Of course, the state does not have full discretion as to the deportation consequences to someone convicted of a state drug crime. If an alien has been convicted of a crime involving moral turpitude, under 8 U.S.C. § 1251(b) an executive pardon or a judicial recommendation against deportability will protect him from deportation.Section 1251(b) specifically provides, however, that executive pardons and judicial recommendations against deportability will not suffice to protect drug offenders. Thus, Congress has exhibited a strict attitude regarding deportation of convicted drug criminals. See also Bronsztejn v. INS, 526 F.2d 1290 (2d Cir. 1975).
Nonetheless, if Rehman had been tried on federal charges rather than on New York state charges, he would most likely not now be deportable, for two independent reasons. First, under 21 U.S.C. § 844 a first-offender guilty of simple possession of drugs can in the discretion of the court be placed on probation and never actually be convicted at all. Hence, he would have no "conviction" for which to be deported. Second, under 18 U.S.C. § 4209 a "young adult offender" (under twenty-six years of age at the time of conviction) can in the discretion of the court be sentenced under the Federal Youth Corrections Act, 18 U.S.C. §§ 5005-26, which in turn allows for expungement of the conviction after satisfactory completion of probation, id. § 5021. The INS recognizes such expungements for deportation purposes, Matter of Singis, Interim Dec. 2270 (B.I.A. 1974); see also Mestre Morera v. INS, 462 F.2d 1030 (1st Cir. 1972), and grants the same recognition to state juvenile statutes, Matter of Andrade, Interim Dec. 2276 (B.I.A. 1974).
If the word "conviction" is to be construed rigidly, Rehman must be deported since his New York "conviction" still stands under New York law.*fn5 We think, however, that a less formalistic approach is appropriate*fn6 and more consistent with Congressional intent. So far as any automatic collateral consequences are concerned, Rehman has not been "convicted" under New York law. There is no sound reason why state policies should not be accorded the same respect as federal leniency policies would receive under the same circumstances. Where state judicial relief from disabilities is clearly intended to prevent mandatory deportation, and full expungement of a federal conviction would have been available in an analogous case, the offender should be held not to have been "convicted" for purposes of § 1251(a)(11).*fn7 This is not an unduly burdensome determination for the INS to have to make. It will result in a more uniform substantive application of federal law; deportation will not be triggered by minor differences and fortuitous technicalities in state laws.*fn8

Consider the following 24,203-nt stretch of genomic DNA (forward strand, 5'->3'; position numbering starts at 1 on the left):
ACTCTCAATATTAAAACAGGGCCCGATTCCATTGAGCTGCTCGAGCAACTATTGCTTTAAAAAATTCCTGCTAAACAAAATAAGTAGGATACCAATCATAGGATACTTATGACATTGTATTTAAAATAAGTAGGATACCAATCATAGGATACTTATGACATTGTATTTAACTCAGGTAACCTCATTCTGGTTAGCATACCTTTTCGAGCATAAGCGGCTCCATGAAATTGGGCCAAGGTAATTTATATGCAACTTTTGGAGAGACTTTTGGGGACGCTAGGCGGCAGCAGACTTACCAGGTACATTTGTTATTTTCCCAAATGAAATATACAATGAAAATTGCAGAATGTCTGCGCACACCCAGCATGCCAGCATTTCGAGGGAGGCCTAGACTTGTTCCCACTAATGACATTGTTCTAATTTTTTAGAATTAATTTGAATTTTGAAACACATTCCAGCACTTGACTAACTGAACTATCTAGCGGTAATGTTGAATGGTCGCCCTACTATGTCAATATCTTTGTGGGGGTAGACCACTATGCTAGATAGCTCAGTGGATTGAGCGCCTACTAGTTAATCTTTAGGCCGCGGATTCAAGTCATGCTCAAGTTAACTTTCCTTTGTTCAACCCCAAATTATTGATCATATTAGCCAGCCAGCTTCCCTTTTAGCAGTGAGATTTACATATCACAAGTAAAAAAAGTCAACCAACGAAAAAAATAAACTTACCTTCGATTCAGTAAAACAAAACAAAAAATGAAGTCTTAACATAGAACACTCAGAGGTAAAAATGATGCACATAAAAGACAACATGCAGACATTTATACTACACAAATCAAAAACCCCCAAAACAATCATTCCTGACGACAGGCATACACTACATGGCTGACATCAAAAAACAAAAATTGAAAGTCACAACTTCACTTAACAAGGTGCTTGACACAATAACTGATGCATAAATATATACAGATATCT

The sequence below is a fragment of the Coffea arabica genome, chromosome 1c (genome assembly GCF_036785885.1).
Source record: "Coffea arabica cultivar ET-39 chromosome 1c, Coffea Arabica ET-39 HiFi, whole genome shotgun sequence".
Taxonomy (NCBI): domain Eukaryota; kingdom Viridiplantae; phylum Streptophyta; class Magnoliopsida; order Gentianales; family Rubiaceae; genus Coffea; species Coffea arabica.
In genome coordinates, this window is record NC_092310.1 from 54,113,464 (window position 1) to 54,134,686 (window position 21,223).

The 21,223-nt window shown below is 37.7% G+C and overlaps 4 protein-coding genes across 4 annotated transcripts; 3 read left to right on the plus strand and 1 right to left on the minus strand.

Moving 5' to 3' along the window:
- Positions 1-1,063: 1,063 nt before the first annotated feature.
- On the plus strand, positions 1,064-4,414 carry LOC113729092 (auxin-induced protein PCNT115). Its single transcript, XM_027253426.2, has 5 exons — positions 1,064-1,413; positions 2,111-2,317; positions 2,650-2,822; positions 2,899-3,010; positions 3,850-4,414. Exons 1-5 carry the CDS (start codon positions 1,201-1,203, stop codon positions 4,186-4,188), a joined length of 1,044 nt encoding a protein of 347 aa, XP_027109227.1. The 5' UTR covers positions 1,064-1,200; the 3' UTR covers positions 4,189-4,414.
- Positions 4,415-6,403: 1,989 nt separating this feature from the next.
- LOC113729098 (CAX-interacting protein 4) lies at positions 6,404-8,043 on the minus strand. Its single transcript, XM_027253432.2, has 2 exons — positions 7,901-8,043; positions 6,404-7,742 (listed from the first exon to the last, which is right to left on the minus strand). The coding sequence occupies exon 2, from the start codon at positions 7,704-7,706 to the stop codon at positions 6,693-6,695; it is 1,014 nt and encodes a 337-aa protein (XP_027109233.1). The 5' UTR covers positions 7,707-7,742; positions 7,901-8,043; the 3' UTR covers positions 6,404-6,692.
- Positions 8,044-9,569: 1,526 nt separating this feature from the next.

We realize that three other Circuits have ruled to the contrary. Kolios v. INS, 532 F.2d 786 (1st Cir. 1976) (2-1 decision), petition for cert. denied, 429 U.S. 884, 97 S. Ct. 234, 50 L. Ed. 2d 165 (1976); Gonzalez de Lara v. United States, 439 F.2d 1316 (5th Cir. 1971); Cruz-Martinez v. INS, 404 F.2d 1198 (9th Cir. 1968), cert. denied, 394 U.S. 955, 89 S. Ct. 1291, 22 L. Ed. 2d 491 (1969). In each of these cases the defendant was under twenty-six; i.e., he, like Rehman, could have been eligible for expungement under the Federal Youth Corrections Act. Also, Gonzalez de Lara involved possession of marijuana, a crime for which probation without conviction could have been available under 21 U.S.C. § 844 (enacted in 1970). Thus, these precedents do implicitly support the INS's position in the instant case. Except in the Kolios opinion, however, no mention was made of the available federal analogs to the state leniency statutes.
The reasoning of these other courts has been that "it would defeat the purposes... [of federal law] if provisions of local law, dealing with rehabilitation of convicted persons, could remove them from the ambit of [federal penal enactments]" (brackets in original). Gonzalez de Lara v. United States, supra at 1318-19, quoting CruzMartinez v. INS, supra at 1199. Yet, where mandatory deportation would frustrate the purposes of a state's relief statute, and federal law provides for erasure of federal convictions under circumstances identical to those of the case at issue, it seems to us that the state's leniency policy can be respected without fear of undermining enforcement of ...